We learned the hard way: Not everyone is cut out for management.
It’s great when an employee does a superior job, isn’t it? The person does good work, shows up on time and is pleasant to work with. Over time, it’s natural that we would want to promote the person. The progression seems logical, obvious, a way to reward good work.
But more often that you might think, it doesn’t work out. Many workers do not have the right stuff to be a supervisor.
The sad scenario plays out like this: We promote a person from the ranks to supervise people who just days earlier were that person’s peers. At first, the employee is a bit uncomfortable in the new role. The new supervisor wants to stay friends with co-workers as if nothing has changed, but in a work sense, it undeniably has. The new supervisor seems tentative, uneasy about being a coach. Performance begins to slip. Relationships falter. Attempts are made to "course correct." Sooner or later, it becomes clear that the person does not fit the new job.
Tom Maze of Polaris Profiles, a workplace consultant we’ve relied on here in Baltimore, says if we had checked the performance profile that we conduct when hiring, we might have hesitated before making that promotion. Our normative assessment evaluates thinking style, occupational interests, and behavioral characteristics. Employers often use such assessments during hiring, but they are informative in the promotion process, too, and can prevent mistakes.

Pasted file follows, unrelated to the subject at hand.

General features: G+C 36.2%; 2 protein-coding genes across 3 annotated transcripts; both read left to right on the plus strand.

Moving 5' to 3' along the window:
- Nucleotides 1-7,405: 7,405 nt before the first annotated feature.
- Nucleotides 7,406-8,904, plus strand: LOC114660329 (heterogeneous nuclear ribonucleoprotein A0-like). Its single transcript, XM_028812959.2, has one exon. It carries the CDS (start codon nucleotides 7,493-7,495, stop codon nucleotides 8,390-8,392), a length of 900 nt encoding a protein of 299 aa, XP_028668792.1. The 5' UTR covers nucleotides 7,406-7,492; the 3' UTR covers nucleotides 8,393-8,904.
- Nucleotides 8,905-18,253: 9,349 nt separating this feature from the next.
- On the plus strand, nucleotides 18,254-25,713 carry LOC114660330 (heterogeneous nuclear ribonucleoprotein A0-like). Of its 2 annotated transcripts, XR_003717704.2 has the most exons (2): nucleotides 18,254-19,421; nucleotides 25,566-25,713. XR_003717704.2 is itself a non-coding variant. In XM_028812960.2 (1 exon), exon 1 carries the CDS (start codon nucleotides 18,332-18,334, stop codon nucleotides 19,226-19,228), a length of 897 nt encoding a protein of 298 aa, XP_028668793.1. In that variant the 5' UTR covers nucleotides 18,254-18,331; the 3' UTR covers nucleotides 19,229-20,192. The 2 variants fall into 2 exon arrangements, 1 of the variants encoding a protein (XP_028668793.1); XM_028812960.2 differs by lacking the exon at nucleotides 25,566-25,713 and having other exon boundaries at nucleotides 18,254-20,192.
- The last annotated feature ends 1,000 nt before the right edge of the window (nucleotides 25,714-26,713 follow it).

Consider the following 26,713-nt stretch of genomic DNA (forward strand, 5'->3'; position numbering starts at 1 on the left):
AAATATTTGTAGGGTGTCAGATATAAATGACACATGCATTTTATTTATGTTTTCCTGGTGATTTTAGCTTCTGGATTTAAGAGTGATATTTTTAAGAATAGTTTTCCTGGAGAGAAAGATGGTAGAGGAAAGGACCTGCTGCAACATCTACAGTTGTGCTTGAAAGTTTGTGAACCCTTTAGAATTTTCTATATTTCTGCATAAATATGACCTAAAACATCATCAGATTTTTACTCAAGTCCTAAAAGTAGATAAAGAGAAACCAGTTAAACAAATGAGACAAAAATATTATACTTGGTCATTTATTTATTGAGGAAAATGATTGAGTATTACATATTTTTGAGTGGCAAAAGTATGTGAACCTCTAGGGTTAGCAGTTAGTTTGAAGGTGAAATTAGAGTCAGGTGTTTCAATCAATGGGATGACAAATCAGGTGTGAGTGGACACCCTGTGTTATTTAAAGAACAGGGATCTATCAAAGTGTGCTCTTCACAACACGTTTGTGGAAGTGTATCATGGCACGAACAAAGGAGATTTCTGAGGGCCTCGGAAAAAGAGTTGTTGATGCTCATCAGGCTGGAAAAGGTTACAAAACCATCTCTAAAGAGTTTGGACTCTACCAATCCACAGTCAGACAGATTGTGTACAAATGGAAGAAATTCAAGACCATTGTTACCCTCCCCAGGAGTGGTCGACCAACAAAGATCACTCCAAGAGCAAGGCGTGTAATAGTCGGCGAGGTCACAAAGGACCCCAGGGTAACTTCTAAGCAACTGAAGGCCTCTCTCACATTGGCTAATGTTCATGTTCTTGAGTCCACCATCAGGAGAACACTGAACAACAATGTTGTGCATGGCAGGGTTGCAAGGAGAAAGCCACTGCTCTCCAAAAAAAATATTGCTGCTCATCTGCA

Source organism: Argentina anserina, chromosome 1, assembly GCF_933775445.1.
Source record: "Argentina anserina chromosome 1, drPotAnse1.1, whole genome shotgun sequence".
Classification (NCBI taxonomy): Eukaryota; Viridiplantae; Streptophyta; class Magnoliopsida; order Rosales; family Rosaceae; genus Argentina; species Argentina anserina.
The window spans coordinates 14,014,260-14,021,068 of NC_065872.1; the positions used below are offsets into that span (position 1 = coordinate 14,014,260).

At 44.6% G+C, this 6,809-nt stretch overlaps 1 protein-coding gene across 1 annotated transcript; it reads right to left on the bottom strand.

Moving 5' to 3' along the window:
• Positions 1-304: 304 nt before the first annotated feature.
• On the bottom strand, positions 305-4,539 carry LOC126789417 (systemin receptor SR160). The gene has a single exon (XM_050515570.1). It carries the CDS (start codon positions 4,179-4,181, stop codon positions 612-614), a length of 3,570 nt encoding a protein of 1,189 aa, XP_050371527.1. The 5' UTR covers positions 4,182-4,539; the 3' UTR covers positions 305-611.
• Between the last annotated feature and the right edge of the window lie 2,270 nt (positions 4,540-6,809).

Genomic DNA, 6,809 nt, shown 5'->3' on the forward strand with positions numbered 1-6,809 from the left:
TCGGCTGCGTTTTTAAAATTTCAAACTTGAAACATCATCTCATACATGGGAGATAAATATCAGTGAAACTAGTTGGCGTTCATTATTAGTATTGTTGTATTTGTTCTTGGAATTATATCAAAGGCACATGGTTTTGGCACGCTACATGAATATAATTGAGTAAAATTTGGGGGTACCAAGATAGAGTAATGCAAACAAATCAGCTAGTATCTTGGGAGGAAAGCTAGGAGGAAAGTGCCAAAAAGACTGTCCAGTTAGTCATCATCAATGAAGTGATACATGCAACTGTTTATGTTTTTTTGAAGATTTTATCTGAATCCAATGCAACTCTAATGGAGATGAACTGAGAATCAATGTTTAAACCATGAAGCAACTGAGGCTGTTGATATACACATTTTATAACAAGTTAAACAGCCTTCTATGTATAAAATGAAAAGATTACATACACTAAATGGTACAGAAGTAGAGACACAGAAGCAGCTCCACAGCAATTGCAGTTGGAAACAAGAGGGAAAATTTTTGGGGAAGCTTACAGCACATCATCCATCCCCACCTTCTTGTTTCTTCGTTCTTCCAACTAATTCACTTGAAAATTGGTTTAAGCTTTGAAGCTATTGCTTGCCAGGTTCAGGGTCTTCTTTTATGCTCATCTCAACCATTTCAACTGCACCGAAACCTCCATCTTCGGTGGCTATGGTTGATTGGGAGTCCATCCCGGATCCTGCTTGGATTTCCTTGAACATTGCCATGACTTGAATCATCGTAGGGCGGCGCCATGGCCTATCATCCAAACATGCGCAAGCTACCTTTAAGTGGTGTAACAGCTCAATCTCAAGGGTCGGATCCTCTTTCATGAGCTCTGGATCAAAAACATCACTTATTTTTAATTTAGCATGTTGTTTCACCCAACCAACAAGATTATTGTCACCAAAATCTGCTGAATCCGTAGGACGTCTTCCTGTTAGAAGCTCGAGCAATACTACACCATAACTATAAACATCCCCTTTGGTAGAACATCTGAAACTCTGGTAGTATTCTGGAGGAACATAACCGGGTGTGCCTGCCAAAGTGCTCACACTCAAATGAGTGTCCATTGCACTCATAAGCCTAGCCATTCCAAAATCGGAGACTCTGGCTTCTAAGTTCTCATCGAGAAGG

When not handled carefully, the saga worsens. Management moves the person back to the line. He has difficulty re-integrating. He decides he doesn’t like working at the place anymore. He quits. It’s a double whammy for the employer, who still needs a supervisor, and also just lost a valuable, productive, proven employee. (In one case for us, it didn’t end too badly: The person who didn’t take to being a supervisor was willing to return to being an operator with no adverse effects.)
A successful supervisor must be an effective communicator, independent and decisive, skilled in prioritizing and monitoring, and engaging. The noted management theorist William Edwards Deming said that if an employee-turned-supervisor doesn’t work out, the person was miscast by management for the role in the first place.
The skills that make someone a good worker and that make someone a good supervisor aren’t the same. Line workers produce products; supervisors produce products through people. Big difference.
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